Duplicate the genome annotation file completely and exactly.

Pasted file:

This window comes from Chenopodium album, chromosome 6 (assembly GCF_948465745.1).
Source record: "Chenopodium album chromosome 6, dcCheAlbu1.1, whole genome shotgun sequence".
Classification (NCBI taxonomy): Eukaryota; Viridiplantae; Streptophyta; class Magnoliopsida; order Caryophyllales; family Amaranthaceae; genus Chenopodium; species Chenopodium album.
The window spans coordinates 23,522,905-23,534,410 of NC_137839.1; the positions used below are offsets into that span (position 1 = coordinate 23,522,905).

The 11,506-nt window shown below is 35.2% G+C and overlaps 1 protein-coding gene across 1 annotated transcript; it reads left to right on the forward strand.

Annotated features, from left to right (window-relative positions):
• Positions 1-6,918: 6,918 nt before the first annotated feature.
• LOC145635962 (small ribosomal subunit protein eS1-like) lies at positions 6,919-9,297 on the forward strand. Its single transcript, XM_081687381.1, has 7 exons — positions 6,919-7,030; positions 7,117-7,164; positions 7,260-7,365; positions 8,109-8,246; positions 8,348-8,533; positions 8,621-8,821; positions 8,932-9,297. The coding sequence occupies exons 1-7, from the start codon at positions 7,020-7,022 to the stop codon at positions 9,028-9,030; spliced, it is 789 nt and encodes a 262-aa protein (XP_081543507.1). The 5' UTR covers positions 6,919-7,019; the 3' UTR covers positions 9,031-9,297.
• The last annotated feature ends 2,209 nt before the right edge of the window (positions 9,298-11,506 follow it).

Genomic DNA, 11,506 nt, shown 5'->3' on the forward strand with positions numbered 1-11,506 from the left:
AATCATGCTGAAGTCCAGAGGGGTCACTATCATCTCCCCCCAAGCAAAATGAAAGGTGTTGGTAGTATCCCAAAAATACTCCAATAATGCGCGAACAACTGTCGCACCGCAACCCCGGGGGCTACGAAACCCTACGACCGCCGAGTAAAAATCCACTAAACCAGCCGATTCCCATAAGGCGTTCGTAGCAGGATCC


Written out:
This window comes from Chenopodium album, chromosome 6 (assembly GCF_948465745.1).
Source record: "Chenopodium album chromosome 6, dcCheAlbu1.1, whole genome shotgun sequence".
Classification (NCBI taxonomy): Eukaryota; Viridiplantae; Streptophyta; class Magnoliopsida; order Caryophyllales; family Amaranthaceae; genus Chenopodium; species Chenopodium album.
The window spans coordinates 23,522,905-23,534,410 of NC_137839.1; the positions used below are offsets into that span (position 1 = coordinate 23,522,905).

The 11,506-nt window shown below is 35.2% G+C and overlaps 1 protein-coding gene across 1 annotated transcript; it reads left to right on the forward strand.

Annotated features, from left to right (window-relative positions):
• Positions 1-6,918: 6,918 nt before the first annotated feature.
• LOC145635962 (small ribosomal subunit protein eS1-like) lies at positions 6,919-9,297 on the forward strand. Its single transcript, XM_081687381.1, has 7 exons — positions 6,919-7,030; positions 7,117-7,164; positions 7,260-7,365; positions 8,109-8,246; positions 8,348-8,533; positions 8,621-8,821; positions 8,932-9,297. The coding sequence occupies exons 1-7, from the start codon at positions 7,020-7,022 to the stop codon at positions 9,028-9,030; spliced, it is 789 nt and encodes a 262-aa protein (XP_081543507.1). The 5' UTR covers positions 6,919-7,019; the 3' UTR covers positions 9,031-9,297.
• The last annotated feature ends 2,209 nt before the right edge of the window (positions 9,298-11,506 follow it).

Genomic DNA, 11,506 nt, shown 5'->3' on the forward strand with positions numbered 1-11,506 from the left:
AATCATGCTGAAGTCCAGAGGGGTCACTATCATCTCCCCCCAAGCAAAATGAAAGGTGTTGGTAGTATCCCAAAAATACTCCAATAATGCGCGAACAACTGTCGCACCGCAACCCCGGGGGCTACGAAACCCTACGACCGCCGAGTAAAAATCCACTAAACCAGCCGATTCCCATAAGGCGTTCGTAGCAGGATCC